fiber optics imagery
Industry Insight Series

The Federal Communications Commission’s (FCC) Rural Digital Opportunity Fund (RDOF) prioritizes fiber deployment for broadband access in rural areas, favoring higher-than-baseline speeds and low-latency services. Gigabit-capable Passive Optical Networks (GPON) with 2.5Gbps downstream capacity and 1.25Gbps upstream capacity, and 10 Gigabit Symmetric Passive Optical Network (XGS-PON) with 10Gbps symmetric capacity are among the most popular fiber technologies.

While XGS-PON transceiver costs are falling steeply, GPON costs currently are superior to those of XGS-PON on an average of two-to-three percent when measured across the overall connection cost. However, GPON’s capacity of 2.5Gbps downstream and 1.25Gbps of upstream may not be sufficient to serve users’ needs over the next few years as bandwidth-intensive applications, such as video gaming and video conferencing, become the norm. XGS-PON, with four times the downstream capacity and eight times the upstream capacity, is better suited to meet such trends.

To study the impact of bandwidth trends on the lifespan of GPON infrastructure, we have attempted to construct a predictive model to help determine when a GPON port will become a bottleneck for Gigabit broadband consumption. We have constructed a model with four user types – Super Users, Heavy Users, Regular Users, and Low Users – and assumed an average measured Busy Hour Offered Load (BHOL) 4.75Mbps with a conservative expected CAGR of 30%, based on measured industry-wide data usage estimates.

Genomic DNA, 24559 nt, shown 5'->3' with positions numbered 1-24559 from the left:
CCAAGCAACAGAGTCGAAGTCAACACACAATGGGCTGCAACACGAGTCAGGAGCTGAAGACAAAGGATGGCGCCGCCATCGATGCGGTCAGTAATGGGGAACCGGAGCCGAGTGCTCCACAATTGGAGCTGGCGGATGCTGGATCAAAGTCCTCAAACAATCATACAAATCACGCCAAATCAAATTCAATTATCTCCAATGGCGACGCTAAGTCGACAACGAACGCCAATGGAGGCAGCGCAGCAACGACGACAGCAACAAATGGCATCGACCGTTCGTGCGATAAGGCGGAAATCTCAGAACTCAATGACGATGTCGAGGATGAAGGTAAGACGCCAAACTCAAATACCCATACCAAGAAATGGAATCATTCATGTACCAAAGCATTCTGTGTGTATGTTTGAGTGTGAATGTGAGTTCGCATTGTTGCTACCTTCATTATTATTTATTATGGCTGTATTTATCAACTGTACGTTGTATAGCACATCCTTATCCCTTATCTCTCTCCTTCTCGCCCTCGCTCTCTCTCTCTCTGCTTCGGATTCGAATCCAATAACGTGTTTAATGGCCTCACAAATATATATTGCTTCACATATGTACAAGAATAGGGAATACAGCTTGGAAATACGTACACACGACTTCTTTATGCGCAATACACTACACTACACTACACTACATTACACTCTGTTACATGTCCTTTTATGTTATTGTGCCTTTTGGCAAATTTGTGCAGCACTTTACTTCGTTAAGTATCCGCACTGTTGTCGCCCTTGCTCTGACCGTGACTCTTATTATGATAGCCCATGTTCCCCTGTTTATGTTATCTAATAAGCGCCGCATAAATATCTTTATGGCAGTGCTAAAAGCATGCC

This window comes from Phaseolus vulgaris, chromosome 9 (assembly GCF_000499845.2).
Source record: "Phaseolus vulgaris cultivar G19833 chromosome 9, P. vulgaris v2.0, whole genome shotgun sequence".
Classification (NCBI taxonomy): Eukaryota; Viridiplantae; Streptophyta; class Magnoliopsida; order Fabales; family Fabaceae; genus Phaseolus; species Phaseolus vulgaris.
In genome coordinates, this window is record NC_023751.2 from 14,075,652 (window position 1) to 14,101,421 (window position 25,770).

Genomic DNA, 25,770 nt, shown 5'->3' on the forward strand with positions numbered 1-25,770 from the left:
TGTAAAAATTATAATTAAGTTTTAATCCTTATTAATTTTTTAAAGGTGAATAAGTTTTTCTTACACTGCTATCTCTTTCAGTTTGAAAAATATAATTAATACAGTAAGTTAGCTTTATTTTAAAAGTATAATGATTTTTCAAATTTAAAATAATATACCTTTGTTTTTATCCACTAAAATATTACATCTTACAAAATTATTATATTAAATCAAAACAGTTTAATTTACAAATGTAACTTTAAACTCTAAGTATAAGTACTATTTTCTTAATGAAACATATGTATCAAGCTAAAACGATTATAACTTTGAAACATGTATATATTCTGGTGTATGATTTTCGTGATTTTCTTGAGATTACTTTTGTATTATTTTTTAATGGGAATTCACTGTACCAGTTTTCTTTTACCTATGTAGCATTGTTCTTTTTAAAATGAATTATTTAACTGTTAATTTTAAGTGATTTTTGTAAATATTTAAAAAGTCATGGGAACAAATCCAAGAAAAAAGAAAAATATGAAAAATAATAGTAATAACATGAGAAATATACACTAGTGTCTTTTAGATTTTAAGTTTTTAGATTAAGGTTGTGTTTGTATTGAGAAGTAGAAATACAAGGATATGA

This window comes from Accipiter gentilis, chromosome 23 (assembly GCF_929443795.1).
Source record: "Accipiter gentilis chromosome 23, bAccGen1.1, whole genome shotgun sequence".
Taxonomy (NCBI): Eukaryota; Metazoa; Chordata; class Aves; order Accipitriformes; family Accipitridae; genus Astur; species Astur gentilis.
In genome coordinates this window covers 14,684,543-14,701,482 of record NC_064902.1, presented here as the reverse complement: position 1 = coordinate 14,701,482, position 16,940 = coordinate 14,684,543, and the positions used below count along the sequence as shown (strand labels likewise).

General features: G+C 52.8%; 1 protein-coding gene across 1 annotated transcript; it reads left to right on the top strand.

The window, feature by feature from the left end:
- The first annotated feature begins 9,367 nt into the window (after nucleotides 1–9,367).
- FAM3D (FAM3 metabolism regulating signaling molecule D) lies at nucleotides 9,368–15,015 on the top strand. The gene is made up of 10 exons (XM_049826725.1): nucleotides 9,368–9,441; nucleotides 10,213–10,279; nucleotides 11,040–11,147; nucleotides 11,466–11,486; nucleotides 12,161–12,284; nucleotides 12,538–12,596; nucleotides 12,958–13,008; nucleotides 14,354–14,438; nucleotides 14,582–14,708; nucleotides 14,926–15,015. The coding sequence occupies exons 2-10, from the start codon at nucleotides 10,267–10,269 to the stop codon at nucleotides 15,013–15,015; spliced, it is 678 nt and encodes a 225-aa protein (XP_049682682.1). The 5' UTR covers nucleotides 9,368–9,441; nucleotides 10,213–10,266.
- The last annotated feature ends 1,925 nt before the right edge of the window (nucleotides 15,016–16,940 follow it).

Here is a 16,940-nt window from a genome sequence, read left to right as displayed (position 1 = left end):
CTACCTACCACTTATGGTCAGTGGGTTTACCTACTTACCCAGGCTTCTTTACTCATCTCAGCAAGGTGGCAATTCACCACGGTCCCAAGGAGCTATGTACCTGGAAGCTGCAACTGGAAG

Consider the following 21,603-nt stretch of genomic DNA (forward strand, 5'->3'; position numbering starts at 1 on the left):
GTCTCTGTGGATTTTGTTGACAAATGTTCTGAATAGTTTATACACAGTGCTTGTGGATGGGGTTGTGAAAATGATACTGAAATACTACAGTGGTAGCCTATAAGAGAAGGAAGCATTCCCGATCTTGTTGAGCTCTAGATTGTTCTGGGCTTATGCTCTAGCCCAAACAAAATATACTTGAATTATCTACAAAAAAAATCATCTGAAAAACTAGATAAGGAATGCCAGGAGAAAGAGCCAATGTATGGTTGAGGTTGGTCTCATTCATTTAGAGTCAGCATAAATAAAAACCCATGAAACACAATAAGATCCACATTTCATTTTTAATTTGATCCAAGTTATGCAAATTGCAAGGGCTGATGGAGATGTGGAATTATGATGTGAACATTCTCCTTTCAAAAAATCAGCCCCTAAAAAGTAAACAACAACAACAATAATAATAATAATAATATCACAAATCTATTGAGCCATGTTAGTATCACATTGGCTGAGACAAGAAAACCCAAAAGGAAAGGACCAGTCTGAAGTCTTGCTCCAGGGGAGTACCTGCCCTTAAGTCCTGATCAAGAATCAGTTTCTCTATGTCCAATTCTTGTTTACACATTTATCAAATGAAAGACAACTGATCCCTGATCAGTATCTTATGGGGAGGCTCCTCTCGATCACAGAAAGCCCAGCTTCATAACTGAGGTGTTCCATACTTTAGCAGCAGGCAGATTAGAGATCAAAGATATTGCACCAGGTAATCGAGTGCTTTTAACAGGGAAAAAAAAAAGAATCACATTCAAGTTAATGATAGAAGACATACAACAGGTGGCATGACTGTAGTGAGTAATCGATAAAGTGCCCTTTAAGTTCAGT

The charts below show that at a 1×32 split and a 1×64 split, GPON will have less than 1Gbps headroom by 2028 and 2026, respectively, making it impossible to deliver 1Gbps reliably in a busy hour – which is when it is most needed! With such a limited lifespan, greenfield deployments built using GPON will struggle to deliver a normal payback of eight to 10 years before needing to be upgraded to XGS-PON.

Combo PON enables operators to deploy GPON and XGS-PON simultaneously off a single active port. The resulting architecture allows for interesting scenarios in segregating the heavy, moderate, and light users by the appropriate PON technology. For instance, if we put all heavy and top half of the moderate users on XGS-PON and leave the remaining on GPON, we notice that the lifespan of GPON technology in such a deployment increases by two-to-three years.

Source: Adtran

One might make the case that an integrated coexistence element isn’t necessary to see the benefits of lifespan extensions. While true, the advantage of using a single active device or module that accepts a Combo PON transceiver is many folds, as shown below. These benefits are relative to a disaggregated GPON and XGS-PON solution combined with an external coexistence module.

  • Price point of GPON and capacity of XGS-PON
    • Operators can begin deployment with GPON but have the built-in capacity to migrate to XGS-PON anytime with little effort
  • 20% greater service coverage
    • An external coexistence element takes additional dBs hits that limits the distance at which subscribers can be supported
  • 66% less energy
    • A single-device solution uses half the power of a two-device solution
  • 75% less equipment space
    • A single device solution uses about 75% less space than two-device solutions with an external coexistence module

Learn more at ADTRAN.com/rdof.

This series features insight into important broadband industry issues from industry leaders.

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